Tag Archives: statement

Notes from the front: The annual SEN statement review

A friend of ours, aware that we have a child who has a Statement of Special Educational Needs, recently asked us for advice on how to approach the first annual review of the statement for their child. This, with some edits, is what we replied.

Disclaimer: this is not legal advice.

The purpose of the annual review meeting is to review and if necessary re-word an existing statement with the goal of getting your child the support he/she needs. Changes to the statement are to be made in Parts 2  and 3, but it’s really important to be very careful about the precise wording in Part 3 because what is committed to in that part is what is legally binding on the authorities.

Make your goals clear in advance

Try, in advance to make clear with the school’s SENCo what you are trying to achieve at the meeting. You should both be aiming for the same thing. In our experience that didn’t happen at X’s previous school and the SENCo wanted to place X in a special needs unit, while we were committed to mainstream education.

Don’t allow wiggle-room

Watch out for wriggle-room in words like “regular” in the context of visits by a professional. That could mean a visit once a year instead of what you imagined to be several times a term. Specify who does what, how often and for how long. Sounds pedantic but our experience has been that unless Part 3 is very explicit professionals will not work to the spirit of the statement but the letter, providing the minimum that the wording allows them to get away with.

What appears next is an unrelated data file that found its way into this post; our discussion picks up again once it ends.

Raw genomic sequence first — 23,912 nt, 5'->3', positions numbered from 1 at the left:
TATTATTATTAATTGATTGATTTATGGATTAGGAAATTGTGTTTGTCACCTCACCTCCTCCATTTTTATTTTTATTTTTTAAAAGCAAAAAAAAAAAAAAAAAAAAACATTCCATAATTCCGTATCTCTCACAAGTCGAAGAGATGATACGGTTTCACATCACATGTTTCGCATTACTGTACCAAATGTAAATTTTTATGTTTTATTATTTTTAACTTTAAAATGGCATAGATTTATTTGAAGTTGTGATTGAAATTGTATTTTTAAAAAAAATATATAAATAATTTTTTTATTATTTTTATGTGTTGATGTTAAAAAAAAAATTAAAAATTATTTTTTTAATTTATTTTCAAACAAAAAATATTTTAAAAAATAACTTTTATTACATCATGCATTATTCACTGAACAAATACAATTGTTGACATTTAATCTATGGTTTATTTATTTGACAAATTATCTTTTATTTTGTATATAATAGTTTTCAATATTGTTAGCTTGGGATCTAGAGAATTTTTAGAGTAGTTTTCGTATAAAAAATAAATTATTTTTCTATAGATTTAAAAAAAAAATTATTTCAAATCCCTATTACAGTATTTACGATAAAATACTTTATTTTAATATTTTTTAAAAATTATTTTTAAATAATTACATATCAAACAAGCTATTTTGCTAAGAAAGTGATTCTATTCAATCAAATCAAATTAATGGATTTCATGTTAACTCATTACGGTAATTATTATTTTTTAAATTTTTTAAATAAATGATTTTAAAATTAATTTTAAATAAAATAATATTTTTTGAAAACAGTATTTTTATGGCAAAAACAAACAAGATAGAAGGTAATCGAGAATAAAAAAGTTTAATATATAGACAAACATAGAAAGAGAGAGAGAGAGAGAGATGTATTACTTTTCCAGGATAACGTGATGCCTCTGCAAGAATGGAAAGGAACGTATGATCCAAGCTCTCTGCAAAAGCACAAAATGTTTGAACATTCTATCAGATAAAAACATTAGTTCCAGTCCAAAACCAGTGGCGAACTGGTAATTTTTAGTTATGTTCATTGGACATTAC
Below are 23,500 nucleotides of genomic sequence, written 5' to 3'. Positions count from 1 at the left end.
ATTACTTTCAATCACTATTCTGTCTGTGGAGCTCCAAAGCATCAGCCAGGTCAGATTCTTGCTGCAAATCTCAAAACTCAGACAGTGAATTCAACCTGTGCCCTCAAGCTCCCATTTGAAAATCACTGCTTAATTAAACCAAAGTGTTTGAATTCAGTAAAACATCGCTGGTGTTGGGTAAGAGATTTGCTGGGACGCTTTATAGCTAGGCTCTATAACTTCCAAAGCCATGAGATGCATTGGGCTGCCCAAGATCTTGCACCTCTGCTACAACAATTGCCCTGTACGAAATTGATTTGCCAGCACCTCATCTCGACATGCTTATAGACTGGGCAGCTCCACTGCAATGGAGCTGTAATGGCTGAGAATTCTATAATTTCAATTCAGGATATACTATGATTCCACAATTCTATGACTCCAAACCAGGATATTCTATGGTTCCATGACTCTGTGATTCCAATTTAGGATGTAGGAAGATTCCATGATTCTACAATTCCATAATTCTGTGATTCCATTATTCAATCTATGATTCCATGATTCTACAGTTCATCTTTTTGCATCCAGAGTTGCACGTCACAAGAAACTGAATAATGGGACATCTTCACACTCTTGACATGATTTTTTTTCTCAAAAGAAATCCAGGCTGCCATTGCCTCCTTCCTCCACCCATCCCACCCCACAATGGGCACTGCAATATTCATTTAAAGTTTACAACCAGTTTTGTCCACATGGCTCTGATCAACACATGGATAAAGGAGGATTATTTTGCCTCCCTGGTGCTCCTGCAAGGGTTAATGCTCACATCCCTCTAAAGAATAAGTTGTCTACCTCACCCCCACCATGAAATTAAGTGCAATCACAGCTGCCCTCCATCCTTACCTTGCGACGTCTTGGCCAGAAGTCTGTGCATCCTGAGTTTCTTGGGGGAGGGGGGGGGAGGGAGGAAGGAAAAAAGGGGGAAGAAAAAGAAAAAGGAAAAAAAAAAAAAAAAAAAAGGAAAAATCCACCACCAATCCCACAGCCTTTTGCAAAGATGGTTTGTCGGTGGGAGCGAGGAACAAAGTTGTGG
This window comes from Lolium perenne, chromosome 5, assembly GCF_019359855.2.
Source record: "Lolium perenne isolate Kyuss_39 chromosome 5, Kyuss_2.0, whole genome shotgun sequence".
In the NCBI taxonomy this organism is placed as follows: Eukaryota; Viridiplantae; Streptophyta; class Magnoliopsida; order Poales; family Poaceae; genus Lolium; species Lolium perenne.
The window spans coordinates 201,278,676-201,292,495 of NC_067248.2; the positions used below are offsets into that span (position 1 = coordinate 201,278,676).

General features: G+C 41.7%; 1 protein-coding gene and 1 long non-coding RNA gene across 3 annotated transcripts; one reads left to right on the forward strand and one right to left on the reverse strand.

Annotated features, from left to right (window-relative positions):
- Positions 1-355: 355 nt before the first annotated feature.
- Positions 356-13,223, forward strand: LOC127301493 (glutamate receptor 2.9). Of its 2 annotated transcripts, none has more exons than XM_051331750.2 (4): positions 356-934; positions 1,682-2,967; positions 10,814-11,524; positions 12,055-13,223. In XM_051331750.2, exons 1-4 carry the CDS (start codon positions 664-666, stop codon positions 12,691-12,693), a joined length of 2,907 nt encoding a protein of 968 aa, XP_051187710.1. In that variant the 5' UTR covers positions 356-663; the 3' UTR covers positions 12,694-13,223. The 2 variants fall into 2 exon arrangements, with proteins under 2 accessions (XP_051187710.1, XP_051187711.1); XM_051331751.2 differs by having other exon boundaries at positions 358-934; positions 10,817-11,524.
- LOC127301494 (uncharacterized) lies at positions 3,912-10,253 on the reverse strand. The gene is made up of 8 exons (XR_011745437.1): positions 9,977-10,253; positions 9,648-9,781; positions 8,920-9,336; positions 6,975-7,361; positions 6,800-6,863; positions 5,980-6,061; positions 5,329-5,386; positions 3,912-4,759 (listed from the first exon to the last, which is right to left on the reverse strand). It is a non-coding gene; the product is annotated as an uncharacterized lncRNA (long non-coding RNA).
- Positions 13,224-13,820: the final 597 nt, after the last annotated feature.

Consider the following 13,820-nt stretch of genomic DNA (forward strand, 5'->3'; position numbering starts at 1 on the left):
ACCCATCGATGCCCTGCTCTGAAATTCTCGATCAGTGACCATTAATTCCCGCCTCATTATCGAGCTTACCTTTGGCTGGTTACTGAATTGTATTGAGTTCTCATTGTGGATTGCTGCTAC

Pay attention to Part 3

Thus, if Part 3 requires a visit “by the Speech and Language department”, your child  may get visits from an unqualified SLT assistant who trains teachers in SLT techniques, not an actual SLT therapist giving one-to-one therapy to your child. So get the statement to specify visits by a qualified therapist who gives therapy directly.

In case you haven’t noticed by now, it’s all about being specific in Part 3!

Sorry to be cynical but the people at the meeting may well take advantage of your naïveté about the process: their aim could be committing to as little expenditure or resources as possible, rather than getting the best outcome for your child. Remember that how they resource what is in Part 3 of the statement is not your problem.

Beware of blanket policies, e.g. “Borsetshire doesn’t do that” – they aren’t allowed and you should make sure they know that you know that.

Get their ducks in a row

All professionals involved with the child, whether attending the meeting or not should provide reports no later than two weeks prior to the meeting. The reports should be sent to each other and to the parents. If you haven’t got a report before the meeting and they only  turn up at the meeting with it, you have the right to request time to read it and postpone the meeting if necessary.

Hold until the right people can come